How to Housebreak an Adult Dog

by Christina Schnell, Demand Media
    Initially, tethering your dog confuses the housetraining process.

    Initially, tethering your dog confuses the housetraining process.

    An adult dog that urinates when excited or has accidents when he’s expected to “hold it” for nine hours at a time doesn’t need house-training, he needs a dog walker or a trainer. However, if you adopted your dog from a shelter or a rescue group, it’s possible that this is his first experience living indoors, making house-training a completely new concept.

    Items you will need

    • String of bells
    • Treats
    • Crate
    • Enzymatic cleaner

    Step 1

    Restrict your dog’s access to the kitchen and laundry room area. This will allow you to monitor his behavior. Tile or linoleum floors make cleaning up his accidents easier, as well. As he becomes house-trained, you'll slowly expand his access to areas of the house.

    Step 2

    Hang a bell on the backdoor doorknob and gently touch your dog’s nose to it every time you take him outside. Eventually, he’ll associate nosing the bell with going outside and he’ll tap the bell whenever he needs to relieve himself. Some dogs let you know they need to go out by whining or barking, but a dog whose background includes abuse or poor socialization often doesn’t know how to communicate his needs to humans.

    Step 3

    Praise and reward your dog every time he urinates or defecates outdoors. Give him the treat every time he does his business, and praise him. In this case, a simple “good boy” won’t do. Effective praise is enthusiastic and lavish, complete with a high-pitched “baby voice” that tells your dog he did something wonderful and worth repeating.

    Step 4

    Take your dog outside whenever he displays warning signs of elimination. Such indicators include circling, sniffing and pacing. When you see him doing any of these things, drop what you’re doing and take him outside immediately.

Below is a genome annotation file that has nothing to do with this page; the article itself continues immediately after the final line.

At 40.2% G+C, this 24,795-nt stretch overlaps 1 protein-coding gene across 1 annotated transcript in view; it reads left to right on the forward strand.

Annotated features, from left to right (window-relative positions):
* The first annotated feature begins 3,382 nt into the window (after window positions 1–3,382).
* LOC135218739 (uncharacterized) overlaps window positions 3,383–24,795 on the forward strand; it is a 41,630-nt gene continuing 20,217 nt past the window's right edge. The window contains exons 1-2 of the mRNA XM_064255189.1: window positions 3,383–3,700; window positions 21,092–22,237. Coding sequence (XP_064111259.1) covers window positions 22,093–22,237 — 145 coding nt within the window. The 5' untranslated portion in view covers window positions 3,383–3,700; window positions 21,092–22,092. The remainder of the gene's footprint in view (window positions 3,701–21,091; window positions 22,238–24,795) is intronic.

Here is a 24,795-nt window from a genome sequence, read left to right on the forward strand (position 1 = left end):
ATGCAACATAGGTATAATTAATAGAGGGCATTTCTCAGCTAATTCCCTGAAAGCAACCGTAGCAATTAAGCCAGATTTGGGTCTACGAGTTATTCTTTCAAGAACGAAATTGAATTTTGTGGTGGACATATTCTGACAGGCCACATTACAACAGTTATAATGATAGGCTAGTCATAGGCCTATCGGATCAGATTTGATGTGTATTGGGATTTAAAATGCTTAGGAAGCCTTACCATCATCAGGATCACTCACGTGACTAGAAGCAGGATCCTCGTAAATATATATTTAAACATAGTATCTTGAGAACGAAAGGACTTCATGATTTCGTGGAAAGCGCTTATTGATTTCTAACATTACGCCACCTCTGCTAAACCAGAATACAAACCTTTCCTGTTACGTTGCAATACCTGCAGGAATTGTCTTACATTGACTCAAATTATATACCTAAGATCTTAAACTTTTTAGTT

Step 5

    Stop your dog whenever you catch him urinating or defecating indoors by clapping your hands and calmly walk him outside to finish his business. Repeat Step 3 once he’s outside, even if he had a partial accident in the house.

    Step 6

    Place your dog inside a crate for 20 minutes after each meal. Dogs prefer to keep their living space clean. This makes him less likely to soil inside his crate. The crate must be large enough for him to comfortably stand and lay down. Remove him after 20 minutes and take him outside. Slowly increase the length of time he spends in the crate by 20 minutes every few days until he begins responding to the training methods.

    Tip

    • Clean any accidents in the house with an enzymatic cleaner. Only a product with enzymatic cleaners can actually break down the odor-causing compounds that encourage your dog to re-mark his territory.

    Warnings

    • Medical complications are a key reason why otherwise house-trained adult dogs begin having accidents inside the home or appear unresponsive to the above training. Rule out the possibility of medical illness by taking him to the veterinarian before you begin house-training.
    • -Although the house-training process is frustrating, scolding or spanking your dog when he has an accident doesn’t teach him to go outside, it teaches him to relieve himself behind the sofa or in another part of the house where you can’t see him. Punishing him for an accident he had a few hours, or even minutes, ago is a complete waste of time and will defeat his progress.

    About the Author

    Christina Bednarz Schnell began writing full-time in 2010. Her areas of expertise include child development and behavior, medical conditions and pet health. She holds a Bachelor of Arts in international relations.

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